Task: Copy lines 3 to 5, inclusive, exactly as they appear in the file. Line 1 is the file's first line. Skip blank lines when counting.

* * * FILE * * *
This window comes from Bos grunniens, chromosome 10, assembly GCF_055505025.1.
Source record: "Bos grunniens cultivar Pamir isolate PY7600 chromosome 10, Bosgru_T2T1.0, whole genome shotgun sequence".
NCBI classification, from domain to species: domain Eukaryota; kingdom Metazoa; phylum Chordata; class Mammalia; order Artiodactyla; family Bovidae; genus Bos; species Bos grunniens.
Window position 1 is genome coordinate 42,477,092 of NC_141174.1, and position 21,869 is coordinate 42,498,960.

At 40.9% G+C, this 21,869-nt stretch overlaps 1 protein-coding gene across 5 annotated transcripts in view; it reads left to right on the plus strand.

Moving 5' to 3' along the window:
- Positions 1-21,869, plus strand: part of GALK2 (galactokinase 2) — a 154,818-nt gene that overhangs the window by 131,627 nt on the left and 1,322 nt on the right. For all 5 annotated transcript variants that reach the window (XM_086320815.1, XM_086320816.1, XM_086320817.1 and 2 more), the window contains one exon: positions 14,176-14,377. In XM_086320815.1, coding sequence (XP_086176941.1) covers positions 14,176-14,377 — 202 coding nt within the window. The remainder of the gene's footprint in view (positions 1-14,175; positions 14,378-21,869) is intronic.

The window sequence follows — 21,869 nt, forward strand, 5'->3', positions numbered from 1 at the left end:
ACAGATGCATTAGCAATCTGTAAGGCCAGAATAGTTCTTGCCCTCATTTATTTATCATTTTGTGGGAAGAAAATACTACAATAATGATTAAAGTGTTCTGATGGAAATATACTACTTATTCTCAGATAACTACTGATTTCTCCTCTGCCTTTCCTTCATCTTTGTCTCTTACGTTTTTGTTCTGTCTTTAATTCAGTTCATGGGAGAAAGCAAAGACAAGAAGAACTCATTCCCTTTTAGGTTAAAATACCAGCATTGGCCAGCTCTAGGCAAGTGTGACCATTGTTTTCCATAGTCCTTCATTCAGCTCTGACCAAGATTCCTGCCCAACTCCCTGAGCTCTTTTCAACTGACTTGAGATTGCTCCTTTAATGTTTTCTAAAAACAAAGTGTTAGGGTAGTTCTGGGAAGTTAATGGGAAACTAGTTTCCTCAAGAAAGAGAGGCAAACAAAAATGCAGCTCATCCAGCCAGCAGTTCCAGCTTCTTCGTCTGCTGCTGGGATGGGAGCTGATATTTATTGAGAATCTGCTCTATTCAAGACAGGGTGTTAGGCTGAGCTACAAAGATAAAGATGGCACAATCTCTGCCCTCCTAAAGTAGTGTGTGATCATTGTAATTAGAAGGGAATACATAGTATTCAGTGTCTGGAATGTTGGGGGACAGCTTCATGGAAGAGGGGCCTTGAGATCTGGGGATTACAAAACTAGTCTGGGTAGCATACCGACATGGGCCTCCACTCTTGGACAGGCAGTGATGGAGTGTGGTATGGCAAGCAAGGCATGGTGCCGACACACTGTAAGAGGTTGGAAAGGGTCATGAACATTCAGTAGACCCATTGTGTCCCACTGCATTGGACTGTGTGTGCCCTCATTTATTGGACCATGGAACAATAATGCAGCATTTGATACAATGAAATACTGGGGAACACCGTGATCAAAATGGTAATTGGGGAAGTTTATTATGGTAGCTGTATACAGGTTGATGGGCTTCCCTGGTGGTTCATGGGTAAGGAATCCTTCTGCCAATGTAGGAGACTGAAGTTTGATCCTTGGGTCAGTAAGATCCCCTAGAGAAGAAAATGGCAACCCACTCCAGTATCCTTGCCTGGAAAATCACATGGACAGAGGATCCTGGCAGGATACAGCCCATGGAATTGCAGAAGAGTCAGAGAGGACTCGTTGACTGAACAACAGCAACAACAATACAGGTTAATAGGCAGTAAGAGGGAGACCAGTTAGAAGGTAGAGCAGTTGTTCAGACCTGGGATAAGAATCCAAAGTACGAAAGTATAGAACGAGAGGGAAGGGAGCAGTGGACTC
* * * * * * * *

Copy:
NCBI classification, from domain to species: domain Eukaryota; kingdom Metazoa; phylum Chordata; class Mammalia; order Artiodactyla; family Bovidae; genus Bos; species Bos grunniens.
Window position 1 is genome coordinate 42,477,092 of NC_141174.1, and position 21,869 is coordinate 42,498,960.

At 40.9% G+C, this 21,869-nt stretch overlaps 1 protein-coding gene across 5 annotated transcripts in view; it reads left to right on the plus strand.